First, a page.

By John Lucas

Greenwich Exchange. 256 pages. Ł11.99. ISBN 978-1-910996-37-9

Reviewed by Susan Mitchell

An old man, Tom Goodings, looks back to wartime and just after. Stationed in an army camp near Barnard Castle and, like so many others, awaiting discharge, he was guard duty one night when another soldier took off to see his wife in Middlesbrough. The problem was that the man concerned, Arthur Stockdale, had been confined to barracks after an argument with his commanding officer. Stockdale had applied for special leave because of a letter he’d received, but was turned down when he refused to divulge its contents. He claimed that his wife was sick and as there were two young children he needed to be at home. But when the officer asked to see the letter to verify the situation, Stockdale wouldn’t show it to him.  He’d then rowed with the officer and insulted him.

Later, Stockdale asked Goodings to cover for him while he went home to deal with whatever problem the letter had revealed. Goodings had assumed it was probably a “Dear John” communication, where a wife or sweetheart wrote to tell a soldier that she’d met someone else. They were common enough when men were in the forces and away from home for long periods.

Goodings “turned a blind eye” and Stockdale disappeared. But later that night the police came to the camp with the news that Stockdale had arrived home, murdered his wife, and then committed suicide. It was easy enough for Goodings to insist that he knew nothing about Stockdale’s visit to Middlesbrough. It was, after all, not unusual for men to leave the camp without passing through the main entrance where the guardroom was situated. “Going over the wall” was a common-enough occurrence in the army when soldiers were denied official reasons for leaving camp.

Now retired, living in Devon after a successful business life in London, Goodings broods on what had happened all those years ago. Was he responsible for the deaths because he allowed Stockdale to sneak out of camp unofficially?  And what became of the two young children? Were they handed over to relatives or put into care? Most people might take the view that they can’t be held responsible for someone else’s actions if they weren’t directly involved in them. And they’d consign the memory of what took place to the store where all the other regrets and reminiscences of the past can be found. It could even just make a good story to be told when having a few drinks with friends. But Goodings is different and needs to know, in particular, what happened to the children.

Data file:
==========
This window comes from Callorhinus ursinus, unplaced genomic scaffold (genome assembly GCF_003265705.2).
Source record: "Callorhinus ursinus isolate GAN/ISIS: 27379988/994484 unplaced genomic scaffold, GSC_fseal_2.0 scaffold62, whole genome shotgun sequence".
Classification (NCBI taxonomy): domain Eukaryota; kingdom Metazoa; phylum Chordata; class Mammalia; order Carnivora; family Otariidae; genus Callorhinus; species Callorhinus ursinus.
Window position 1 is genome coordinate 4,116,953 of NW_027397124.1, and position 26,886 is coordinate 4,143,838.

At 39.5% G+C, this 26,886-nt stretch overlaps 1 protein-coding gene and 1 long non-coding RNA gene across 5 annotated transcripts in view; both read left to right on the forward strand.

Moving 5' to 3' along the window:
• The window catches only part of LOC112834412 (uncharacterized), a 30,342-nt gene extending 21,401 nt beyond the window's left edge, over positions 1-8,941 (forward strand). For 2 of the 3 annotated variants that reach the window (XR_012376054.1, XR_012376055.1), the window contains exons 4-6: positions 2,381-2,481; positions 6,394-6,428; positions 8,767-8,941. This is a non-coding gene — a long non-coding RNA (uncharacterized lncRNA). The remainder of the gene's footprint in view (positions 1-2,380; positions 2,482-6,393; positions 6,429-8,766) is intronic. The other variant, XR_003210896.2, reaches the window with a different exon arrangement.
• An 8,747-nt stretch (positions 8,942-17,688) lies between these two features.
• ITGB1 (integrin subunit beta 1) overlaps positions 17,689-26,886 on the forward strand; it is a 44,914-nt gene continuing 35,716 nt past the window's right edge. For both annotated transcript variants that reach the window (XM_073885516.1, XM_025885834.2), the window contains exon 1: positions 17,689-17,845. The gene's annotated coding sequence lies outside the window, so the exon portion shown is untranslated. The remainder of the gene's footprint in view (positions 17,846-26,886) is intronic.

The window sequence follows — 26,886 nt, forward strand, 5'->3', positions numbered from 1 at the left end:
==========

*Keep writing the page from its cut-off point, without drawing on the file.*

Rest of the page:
It would be unfair to offer too many details about what comes next. Goodings hires a private detective to dig out some basic facts, and then proceeds to follow his own lines of investigation that lead him North to several encounters that confuse at first. But soon they slowly help to unravel a tangled web of social mishaps and their consequences that affected the individuals involved, and shaped their future behaviour.

What is striking about the novel is that the various characters caught up in Goodings’ search for the truth , and there are more than Goodings who have a part to play, have some substance, They are not simply meant to provide background colour. Goodings has a wife who worries about him. And there is a son who is a journalist and working in television, and a daughter, an actress who has been moderately successful, but has never made the top grade in her profession and is prone to man trouble. They perhaps remind Goodings that his own children have grown up to be reasonable human beings despite any minor problems, and he knows where they are, but that Stockdale’s vanished into a post-war world of austerity, forced emigration for some children, and eventual industrial and social decline.

The decline is well established through the eyes of Goodings as he journeys North and it contrasts with the modest but comfortable life he has led in retirement. Lucas paints deft pictures of Middlesbrough and surrounding areas in the 1940s and later decades. When Goodings finally manages to arrive at a conclusion about what happened to Stockdale’s children he uncovers a disturbing story of mixed tragedy and survival. 

Remembered Acts is a well-constructed novel that establishes its authenticity in a quiet and often moving manner.